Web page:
- The Washington Times - Wednesday, February 25, 2009

DOING BETTER/DOING GOOD Column

Most discussions about the state of our schools are animated by serious concerns about the achievement gap, dropout rate, too many children being left behind, declining international competitiveness and more. Almost all the prescriptions for addressing the concerns involve such issues as teacher training and quality, innovation, standards, accountability, choice, and funding.

One missing link is whether we are doing enough to connect with the students themselves, to reach them in ways that truly engage them and inspire their full attention and best efforts. At the center of this is the question of purpose: Why are the children in school in the first place, and what path will they take after graduating?

In his new book, “The Path to Purpose: Helping Our Children Find Their Calling in Life,” William Damon bemoans the “sense of emptiness that has ensnared many young people in long periods of drift.” A leading scholar of human development and director of the Stanford Center on Adolescence, Mr. Damon has traced this emptiness and lack of purpose to an array of issues that inhibit the healthy development of youths and their successful transition into adulthood and work. Backed up by decades of work and fresh research, his findings “reveal a society in which purposefulness among young people is the exception rather than the rule.”

Mr. Damon says, “Purpose is a stable and generalized intention to accomplish something that is at the same time meaningful to the self and consequential for the world. … A true purpose is an ultimate concern. It is the final answer to the question of ‘Why? Why am I doing this? Why does it matter?’ Too often, the answer is, ‘I have no idea.’ ”

According to Mr. Damon’s research, in which he surveyed more than 1,200 young people between the ages of 12 and 26 and interviewed about a quarter of them, only 20 percent of the young people were “purposeful.” Twenty-five percent were “disengaged,” expressing virtually no purpose and showing no signs of seeking one; 25 percent were “dreamers” who had purposeful aspirations but had taken few steps, if any, to act upon them; and 31 percent were “dabblers” who had tried a number of potentially purposeful pursuits but didn’t have a clear sense of why or whether they would continue. (Because of rounding, the percentages add up to 101 percent.)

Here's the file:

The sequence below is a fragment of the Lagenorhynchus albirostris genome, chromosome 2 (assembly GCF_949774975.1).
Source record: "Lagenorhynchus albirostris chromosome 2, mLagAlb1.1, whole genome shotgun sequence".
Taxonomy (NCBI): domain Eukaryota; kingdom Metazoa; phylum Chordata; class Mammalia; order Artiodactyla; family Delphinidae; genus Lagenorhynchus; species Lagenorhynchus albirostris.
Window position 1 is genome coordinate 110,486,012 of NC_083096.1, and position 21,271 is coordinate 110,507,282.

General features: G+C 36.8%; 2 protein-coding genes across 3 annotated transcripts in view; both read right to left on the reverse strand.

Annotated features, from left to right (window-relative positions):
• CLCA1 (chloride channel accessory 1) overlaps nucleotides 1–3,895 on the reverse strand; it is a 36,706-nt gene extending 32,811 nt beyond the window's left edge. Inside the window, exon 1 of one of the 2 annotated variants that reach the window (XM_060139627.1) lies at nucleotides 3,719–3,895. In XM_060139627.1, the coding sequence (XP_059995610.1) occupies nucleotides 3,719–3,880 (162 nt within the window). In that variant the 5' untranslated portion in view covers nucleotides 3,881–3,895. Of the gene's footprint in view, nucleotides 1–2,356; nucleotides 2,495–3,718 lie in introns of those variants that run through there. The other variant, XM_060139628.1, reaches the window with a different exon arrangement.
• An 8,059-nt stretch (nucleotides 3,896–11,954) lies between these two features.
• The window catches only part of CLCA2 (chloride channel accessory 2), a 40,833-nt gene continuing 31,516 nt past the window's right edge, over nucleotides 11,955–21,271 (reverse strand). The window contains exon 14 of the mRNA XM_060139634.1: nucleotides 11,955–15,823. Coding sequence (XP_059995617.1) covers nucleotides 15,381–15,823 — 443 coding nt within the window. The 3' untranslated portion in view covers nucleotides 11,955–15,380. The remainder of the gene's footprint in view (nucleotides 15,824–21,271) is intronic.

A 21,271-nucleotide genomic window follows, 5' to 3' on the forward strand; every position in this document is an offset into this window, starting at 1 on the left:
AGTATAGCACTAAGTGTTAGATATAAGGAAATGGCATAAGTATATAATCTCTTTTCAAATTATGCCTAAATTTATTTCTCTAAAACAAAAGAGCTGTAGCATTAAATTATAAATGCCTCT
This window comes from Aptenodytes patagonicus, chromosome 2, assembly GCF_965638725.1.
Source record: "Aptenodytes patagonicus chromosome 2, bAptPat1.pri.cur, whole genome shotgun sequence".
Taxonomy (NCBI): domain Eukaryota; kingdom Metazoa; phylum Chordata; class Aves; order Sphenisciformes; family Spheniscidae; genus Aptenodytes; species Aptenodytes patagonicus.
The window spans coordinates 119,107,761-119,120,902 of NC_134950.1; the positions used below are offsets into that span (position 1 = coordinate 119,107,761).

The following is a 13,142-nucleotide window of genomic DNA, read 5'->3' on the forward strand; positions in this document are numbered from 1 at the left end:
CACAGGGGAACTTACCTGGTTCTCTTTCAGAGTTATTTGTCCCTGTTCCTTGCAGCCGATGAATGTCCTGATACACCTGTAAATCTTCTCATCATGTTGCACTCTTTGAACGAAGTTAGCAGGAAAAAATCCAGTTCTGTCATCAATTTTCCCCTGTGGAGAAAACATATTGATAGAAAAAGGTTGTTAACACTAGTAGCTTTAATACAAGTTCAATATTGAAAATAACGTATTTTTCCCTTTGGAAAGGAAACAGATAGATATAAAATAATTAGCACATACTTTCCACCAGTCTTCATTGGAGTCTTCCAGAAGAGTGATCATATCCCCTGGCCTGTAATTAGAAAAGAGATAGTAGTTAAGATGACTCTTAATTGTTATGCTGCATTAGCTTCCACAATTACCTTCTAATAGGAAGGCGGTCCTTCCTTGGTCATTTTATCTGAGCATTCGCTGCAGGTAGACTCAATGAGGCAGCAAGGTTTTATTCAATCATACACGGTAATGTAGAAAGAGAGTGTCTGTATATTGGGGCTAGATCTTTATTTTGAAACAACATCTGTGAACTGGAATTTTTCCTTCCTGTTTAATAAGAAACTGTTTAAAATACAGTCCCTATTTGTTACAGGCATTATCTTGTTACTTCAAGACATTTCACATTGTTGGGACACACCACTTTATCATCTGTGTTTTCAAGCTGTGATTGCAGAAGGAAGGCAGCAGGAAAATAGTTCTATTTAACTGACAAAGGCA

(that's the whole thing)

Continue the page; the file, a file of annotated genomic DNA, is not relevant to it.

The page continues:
Mr. Damon is not alone. Barbara Schneider and David Stevenson, who orchestrated a study that followed 7,000 U.S. teenagers from eighth grade through high school, say: “Most high school students … have high ambitions but no clear life plans for reaching them. … [They are] motivated but directionless.”

The problem continues after high school. In a 2005 PBS documentary, “Declining by Degrees,” disillusionment and disengagement were found to be pervasive among university students.

Why does this matter? It turns out that purpose has implications for happiness, work fulfillment, health, relationships and more. According to a National 4-H Council study of U.S. fifth-graders, those who felt they had purpose had levels of depression that were 36 percent lower than youths without purpose - and made contributions to their community at a rate 18 percent higher. Youths who did not report feelings of purpose were more than twice as likely to experiment with nicotine, alcohol and marijuana and to engage in fighting, vandalism and stealing.

The stakes are high, and the importance of purposefulness increases over time. According to a 2008 MetLife study of 1,001 individuals between ages 45 and 74:

• People with a sense of purpose are more likely to report being happy.

• Sixty-six percent are completely content with their lives, compared with 26 percent of those who do not have much purpose.

• Eighty-two percent report they are very happy, compared with 43 percent of those who not have as much purpose.

This message is beginning to resonate with the public. (Witness the blockbuster books on the subject, including “The Purpose-Driven Life” by Rick Warren and “A New Earth: Awakening to Your Life’s Purpose” by Eckhart Tolle.)

The problem here is there is a void in our school systems and a design flaw in the typical school-to-work trajectory for youths. Sure, students have guidance counselors who encourage them to go to college and career counselors who run them through batteries of personality profiles, but purpose and the notion of finding a calling in line with that purpose are mostly absent. When it comes to one of the most important decisions students will face - what they should do with their careers and lives - we leave them mostly to their own devices.

We spend more than $700 billion per year on U.S. education (kindergarten through 12th grade and postsecondary, public and private) and yet more than a million students drop out of high school annually (one every 26 seconds) and it is estimated that just half of graduates leave high school prepared to succeed in college, a career and life.

If we’re looking to give our students a decent shot at a bright future, shouldn’t we show them how their studies are relevant to their lives and guide them through a thoughtful process for determining how they should live, work and lead?

• Christopher Gergen and Gregg Vanourek are founding partners of New Mountain Ventures, a personal leadership development firm. They can be reached at [email protected]

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